The first phase is to decide the relevance of digitizing and archiving the subject matter. If I can answer yes to any one of the questions 1-5, I will certainly digitize. Overall, I will digitize and archive about 90 percent of records/images. The 10 percent remaining are images that I have a better copy of, or in the case of a child’s activity where I have taken 25-plus images, choosing the top 10-20 percent and discarding the rest.
Barry Rating–Part 1: To Digitize or Not to Digitize
- Is the information that the picture, document, or artifact holds unique? Yes/No
- How significant is the source and context of the record? Yes/No
- How significant are the records for research (current and projected in the future)? Yes/No
- Do these documents help in finding other more permanent records? Yes/No
- Are these records related to other permanent records? Some records by themselves have limited value but when added to other records become very important to help tell a larger story. Yes/No
- Barry’s Rule of Thumb: Overall, I will digitize and archive about 90 percent of records/images. The 10 percent remaining are images that I have a better copy of, or in the case of a child’s activity where I have taken 25-plus images, I’ll choose the top 10-20 percent and discard the rest.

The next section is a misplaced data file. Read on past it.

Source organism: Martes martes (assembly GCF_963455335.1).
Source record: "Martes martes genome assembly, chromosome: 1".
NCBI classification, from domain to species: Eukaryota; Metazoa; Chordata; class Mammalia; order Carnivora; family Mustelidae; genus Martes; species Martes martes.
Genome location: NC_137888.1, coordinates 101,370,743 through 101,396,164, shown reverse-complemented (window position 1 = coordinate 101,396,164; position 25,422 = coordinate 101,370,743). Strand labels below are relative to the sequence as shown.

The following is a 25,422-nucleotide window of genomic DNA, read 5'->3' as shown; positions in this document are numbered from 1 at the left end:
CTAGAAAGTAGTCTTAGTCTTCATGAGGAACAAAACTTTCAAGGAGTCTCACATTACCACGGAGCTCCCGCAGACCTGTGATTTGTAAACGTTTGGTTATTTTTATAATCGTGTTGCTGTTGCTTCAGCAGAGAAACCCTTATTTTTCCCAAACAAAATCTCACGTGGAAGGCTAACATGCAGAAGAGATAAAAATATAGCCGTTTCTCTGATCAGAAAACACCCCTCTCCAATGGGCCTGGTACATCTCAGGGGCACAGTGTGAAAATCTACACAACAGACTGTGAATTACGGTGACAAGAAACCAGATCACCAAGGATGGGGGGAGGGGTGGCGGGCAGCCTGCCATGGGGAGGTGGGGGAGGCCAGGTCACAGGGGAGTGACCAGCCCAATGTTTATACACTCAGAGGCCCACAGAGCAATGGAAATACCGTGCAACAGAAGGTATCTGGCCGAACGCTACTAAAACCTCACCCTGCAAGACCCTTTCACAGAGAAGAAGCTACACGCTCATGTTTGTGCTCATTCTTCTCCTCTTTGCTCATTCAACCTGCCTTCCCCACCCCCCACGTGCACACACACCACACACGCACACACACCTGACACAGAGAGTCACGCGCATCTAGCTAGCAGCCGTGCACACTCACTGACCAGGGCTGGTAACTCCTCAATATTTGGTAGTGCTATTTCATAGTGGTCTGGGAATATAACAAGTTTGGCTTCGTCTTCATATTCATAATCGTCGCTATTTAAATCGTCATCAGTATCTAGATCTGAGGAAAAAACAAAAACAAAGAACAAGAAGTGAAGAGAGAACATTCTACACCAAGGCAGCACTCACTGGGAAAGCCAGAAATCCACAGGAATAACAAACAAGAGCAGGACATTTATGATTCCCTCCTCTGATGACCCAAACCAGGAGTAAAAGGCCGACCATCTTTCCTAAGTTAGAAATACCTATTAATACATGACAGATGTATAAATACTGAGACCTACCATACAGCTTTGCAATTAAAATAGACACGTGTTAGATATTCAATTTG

The second filter is to categorize images and rank them between 1 to 5 stars. Software image manager permits categorization and ranking of images.
0-4 Star rating system for prioritizing your preservation efforts:
Barry Rating–Part 2: Rating Images for Later Use
- Rare photographs of a person (no matter the quality).
- Primary record to prove or highlight religious or civil ordinances of family in the direct line.
- Best representation of a series of images from important events (e.g., family gathering).
- Annual one- of-a-kind family or individual photo (e.g., school photo).
- 3 Star
- Records that contain important information about a direct family line.
- For a family history story of ancestors in a direct line.
- Images that are the best representation of a series of images (e.g., family gathering or sports event).
- Records of collateral lines.
- Images of artifacts that were of importance from ancestors in direct line (e.g., scan of a watch).
- Photo-graph images of direct line that are similar to other images in categories 3 or 4.
- A series of images from published material (e.g., family history book).
- Images that have been gathered from other individuals and are still waiting to be named and sorted.
- Records or images that support existing records which help tell the story or build a timeline.
- For records that were used once in research.
- Extra photo shots of an event that are not needed to tell the story but nice to have, or those we are unable to delete.
- How do I start in understanding digital preservation?
- Why digitize?
- How long will media last?
- Regularly back up data to digitized archives